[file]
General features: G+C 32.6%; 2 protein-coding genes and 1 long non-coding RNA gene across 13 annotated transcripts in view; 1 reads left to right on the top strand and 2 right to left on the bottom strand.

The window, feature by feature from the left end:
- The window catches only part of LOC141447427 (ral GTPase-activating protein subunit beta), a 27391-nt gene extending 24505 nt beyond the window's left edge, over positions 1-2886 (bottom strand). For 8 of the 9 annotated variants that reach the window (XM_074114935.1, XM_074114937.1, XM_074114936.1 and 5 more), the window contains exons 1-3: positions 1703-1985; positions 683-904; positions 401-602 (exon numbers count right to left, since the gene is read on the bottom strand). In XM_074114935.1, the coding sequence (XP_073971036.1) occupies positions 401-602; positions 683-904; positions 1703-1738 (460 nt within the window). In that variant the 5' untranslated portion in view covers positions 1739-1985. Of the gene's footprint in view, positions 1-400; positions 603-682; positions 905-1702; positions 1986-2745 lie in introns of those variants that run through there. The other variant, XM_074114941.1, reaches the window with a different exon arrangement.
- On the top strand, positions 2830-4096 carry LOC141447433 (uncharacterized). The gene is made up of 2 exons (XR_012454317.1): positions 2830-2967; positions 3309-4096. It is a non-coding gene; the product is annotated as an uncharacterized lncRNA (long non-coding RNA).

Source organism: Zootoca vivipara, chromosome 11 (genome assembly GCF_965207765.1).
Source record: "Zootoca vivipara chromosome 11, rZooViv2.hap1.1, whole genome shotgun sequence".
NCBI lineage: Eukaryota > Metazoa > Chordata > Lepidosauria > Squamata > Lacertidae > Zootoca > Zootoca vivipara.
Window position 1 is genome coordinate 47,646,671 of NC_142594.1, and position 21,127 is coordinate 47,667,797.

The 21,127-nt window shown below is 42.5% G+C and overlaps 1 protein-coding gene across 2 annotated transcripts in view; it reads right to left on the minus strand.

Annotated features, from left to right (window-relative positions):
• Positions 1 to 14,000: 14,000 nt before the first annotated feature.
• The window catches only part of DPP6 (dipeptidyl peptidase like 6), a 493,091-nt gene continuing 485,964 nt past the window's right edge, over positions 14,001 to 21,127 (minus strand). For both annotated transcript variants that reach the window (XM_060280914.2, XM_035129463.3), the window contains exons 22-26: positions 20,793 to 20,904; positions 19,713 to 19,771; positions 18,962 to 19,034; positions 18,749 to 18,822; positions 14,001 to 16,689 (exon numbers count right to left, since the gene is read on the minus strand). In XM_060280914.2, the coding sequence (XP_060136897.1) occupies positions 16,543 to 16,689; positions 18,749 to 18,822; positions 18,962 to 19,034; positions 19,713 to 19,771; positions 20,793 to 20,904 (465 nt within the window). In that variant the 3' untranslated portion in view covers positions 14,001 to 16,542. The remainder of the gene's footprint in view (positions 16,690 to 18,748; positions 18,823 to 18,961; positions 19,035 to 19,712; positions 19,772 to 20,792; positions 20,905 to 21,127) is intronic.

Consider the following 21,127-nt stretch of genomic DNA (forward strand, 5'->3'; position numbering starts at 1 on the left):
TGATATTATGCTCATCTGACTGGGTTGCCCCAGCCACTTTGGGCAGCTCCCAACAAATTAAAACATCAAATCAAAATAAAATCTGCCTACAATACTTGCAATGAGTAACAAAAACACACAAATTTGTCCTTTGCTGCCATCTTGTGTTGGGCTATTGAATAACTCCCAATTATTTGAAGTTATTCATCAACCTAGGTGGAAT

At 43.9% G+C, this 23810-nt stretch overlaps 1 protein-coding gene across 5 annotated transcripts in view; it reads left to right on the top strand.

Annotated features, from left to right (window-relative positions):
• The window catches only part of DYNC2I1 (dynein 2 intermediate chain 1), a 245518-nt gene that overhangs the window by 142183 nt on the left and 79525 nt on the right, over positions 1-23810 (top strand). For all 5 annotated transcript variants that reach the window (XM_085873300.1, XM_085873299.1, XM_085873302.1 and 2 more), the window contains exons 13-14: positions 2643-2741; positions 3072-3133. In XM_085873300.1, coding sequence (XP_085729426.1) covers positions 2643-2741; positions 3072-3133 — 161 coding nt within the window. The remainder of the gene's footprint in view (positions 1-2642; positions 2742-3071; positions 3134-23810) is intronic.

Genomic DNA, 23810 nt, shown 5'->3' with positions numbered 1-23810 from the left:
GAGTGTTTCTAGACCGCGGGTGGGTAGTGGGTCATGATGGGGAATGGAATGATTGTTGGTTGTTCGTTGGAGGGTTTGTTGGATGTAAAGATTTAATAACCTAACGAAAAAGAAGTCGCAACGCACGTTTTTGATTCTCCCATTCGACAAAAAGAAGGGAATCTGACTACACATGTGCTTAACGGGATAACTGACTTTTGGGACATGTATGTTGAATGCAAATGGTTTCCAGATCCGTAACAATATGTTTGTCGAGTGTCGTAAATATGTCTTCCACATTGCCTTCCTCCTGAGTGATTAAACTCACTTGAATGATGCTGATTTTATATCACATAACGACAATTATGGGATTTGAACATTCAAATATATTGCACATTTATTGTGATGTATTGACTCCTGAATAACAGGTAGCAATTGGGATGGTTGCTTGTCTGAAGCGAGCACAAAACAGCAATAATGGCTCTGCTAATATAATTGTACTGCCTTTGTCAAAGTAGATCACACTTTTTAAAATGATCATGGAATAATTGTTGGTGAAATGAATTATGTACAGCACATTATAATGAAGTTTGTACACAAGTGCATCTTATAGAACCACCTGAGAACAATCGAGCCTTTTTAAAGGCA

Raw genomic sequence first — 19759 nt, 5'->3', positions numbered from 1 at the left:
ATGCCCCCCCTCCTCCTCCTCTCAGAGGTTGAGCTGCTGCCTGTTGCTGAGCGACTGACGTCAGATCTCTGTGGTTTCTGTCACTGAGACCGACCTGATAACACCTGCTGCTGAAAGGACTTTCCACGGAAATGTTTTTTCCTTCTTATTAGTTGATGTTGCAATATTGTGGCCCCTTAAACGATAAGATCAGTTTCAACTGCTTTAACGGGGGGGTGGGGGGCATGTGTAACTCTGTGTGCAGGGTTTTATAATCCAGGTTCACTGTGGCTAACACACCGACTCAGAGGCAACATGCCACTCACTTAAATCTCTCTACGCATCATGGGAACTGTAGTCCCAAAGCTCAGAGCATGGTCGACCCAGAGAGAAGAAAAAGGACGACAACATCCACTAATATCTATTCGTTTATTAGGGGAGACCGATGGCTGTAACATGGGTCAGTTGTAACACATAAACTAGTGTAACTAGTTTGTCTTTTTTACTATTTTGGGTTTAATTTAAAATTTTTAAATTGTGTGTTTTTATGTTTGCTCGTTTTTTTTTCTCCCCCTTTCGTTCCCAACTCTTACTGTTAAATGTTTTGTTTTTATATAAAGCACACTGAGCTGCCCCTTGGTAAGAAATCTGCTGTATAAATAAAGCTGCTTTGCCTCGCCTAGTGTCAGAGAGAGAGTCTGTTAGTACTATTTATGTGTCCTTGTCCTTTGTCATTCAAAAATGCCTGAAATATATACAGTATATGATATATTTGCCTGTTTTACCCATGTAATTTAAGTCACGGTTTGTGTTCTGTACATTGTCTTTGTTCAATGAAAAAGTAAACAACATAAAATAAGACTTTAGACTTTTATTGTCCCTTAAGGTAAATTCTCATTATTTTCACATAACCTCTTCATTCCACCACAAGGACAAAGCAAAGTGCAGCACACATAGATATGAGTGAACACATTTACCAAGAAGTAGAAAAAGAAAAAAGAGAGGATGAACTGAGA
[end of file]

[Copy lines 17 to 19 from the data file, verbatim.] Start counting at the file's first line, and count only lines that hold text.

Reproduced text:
• The window catches only part of DYNC2I1 (dynein 2 intermediate chain 1), a 245518-nt gene that overhangs the window by 142183 nt on the left and 79525 nt on the right, over positions 1-23810 (top strand). For all 5 annotated transcript variants that reach the window (XM_085873300.1, XM_085873299.1, XM_085873302.1 and 2 more), the window contains exons 13-14: positions 2643-2741; positions 3072-3133. In XM_085873300.1, coding sequence (XP_085729426.1) covers positions 2643-2741; positions 3072-3133 — 161 coding nt within the window. The remainder of the gene's footprint in view (positions 1-2642; positions 2742-3071; positions 3134-23810) is intronic.

Genomic DNA, 23810 nt, shown 5'->3' with positions numbered 1-23810 from the left:
GAGTGTTTCTAGACCGCGGGTGGGTAGTGGGTCATGATGGGGAATGGAATGATTGTTGGTTGTTCGTTGGAGGGTTTGTTGGATGTAAAGATTTAATAACCTAACGAAAAAGAAGTCGCAACGCACGTTTTTGATTCTCCCATTCGACAAAAAGAAGGGAATCTGACTACACATGTGCTTAACGGGATAACTGACTTTTGGGACATGTATGTTGAATGCAAATGGTTTCCAGATCCGTAACAATATGTTTGTCGAGTGTCGTAAATATGTCTTCCACATTGCCTTCCTCCTGAGTGATTAAACTCACTTGAATGATGCTGATTTTATATCACATAACGACAATTATGGGATTTGAACATTCAAATATATTGCACATTTATTGTGATGTATTGACTCCTGAATAACAGGTAGCAATTGGGATGGTTGCTTGTCTGAAGCGAGCACAAAACAGCAATAATGGCTCTGCTAATATAATTGTACTGCCTTTGTCAAAGTAGATCACACTTTTTAAAATGATCATGGAATAATTGTTGGTGAAATGAATTATGTACAGCACATTATAATGAAGTTTGTACACAAGTGCATCTTATAGAACCACCTGAGAACAATCGAGCCTTTTTAAAGGCA